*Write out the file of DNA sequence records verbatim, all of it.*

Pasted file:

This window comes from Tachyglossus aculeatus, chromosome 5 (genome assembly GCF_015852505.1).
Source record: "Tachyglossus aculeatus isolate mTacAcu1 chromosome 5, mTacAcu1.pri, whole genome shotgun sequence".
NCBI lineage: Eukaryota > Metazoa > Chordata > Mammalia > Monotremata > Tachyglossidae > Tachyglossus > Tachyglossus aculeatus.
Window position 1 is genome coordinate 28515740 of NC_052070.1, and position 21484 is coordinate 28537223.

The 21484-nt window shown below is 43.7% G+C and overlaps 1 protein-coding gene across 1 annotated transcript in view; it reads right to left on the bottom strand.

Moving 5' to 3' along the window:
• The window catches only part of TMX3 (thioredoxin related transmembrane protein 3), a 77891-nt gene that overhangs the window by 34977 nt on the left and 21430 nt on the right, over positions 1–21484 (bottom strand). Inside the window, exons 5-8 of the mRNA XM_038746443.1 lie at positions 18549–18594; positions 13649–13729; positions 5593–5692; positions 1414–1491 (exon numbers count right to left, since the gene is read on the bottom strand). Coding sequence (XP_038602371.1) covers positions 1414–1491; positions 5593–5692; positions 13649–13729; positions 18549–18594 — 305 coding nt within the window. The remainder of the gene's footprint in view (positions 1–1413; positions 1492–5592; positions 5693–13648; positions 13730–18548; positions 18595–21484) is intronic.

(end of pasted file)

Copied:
This window comes from Tachyglossus aculeatus, chromosome 5 (genome assembly GCF_015852505.1).
Source record: "Tachyglossus aculeatus isolate mTacAcu1 chromosome 5, mTacAcu1.pri, whole genome shotgun sequence".
NCBI lineage: Eukaryota > Metazoa > Chordata > Mammalia > Monotremata > Tachyglossidae > Tachyglossus > Tachyglossus aculeatus.
Window position 1 is genome coordinate 28515740 of NC_052070.1, and position 21484 is coordinate 28537223.

The 21484-nt window shown below is 43.7% G+C and overlaps 1 protein-coding gene across 1 annotated transcript in view; it reads right to left on the bottom strand.

Moving 5' to 3' along the window:
• The window catches only part of TMX3 (thioredoxin related transmembrane protein 3), a 77891-nt gene that overhangs the window by 34977 nt on the left and 21430 nt on the right, over positions 1–21484 (bottom strand). Inside the window, exons 5-8 of the mRNA XM_038746443.1 lie at positions 18549–18594; positions 13649–13729; positions 5593–5692; positions 1414–1491 (exon numbers count right to left, since the gene is read on the bottom strand). Coding sequence (XP_038602371.1) covers positions 1414–1491; positions 5593–5692; positions 13649–13729; positions 18549–18594 — 305 coding nt within the window. The remainder of the gene's footprint in view (positions 1–1413; positions 1492–5592; positions 5693–13648; positions 13730–18548; positions 18595–21484) is intronic.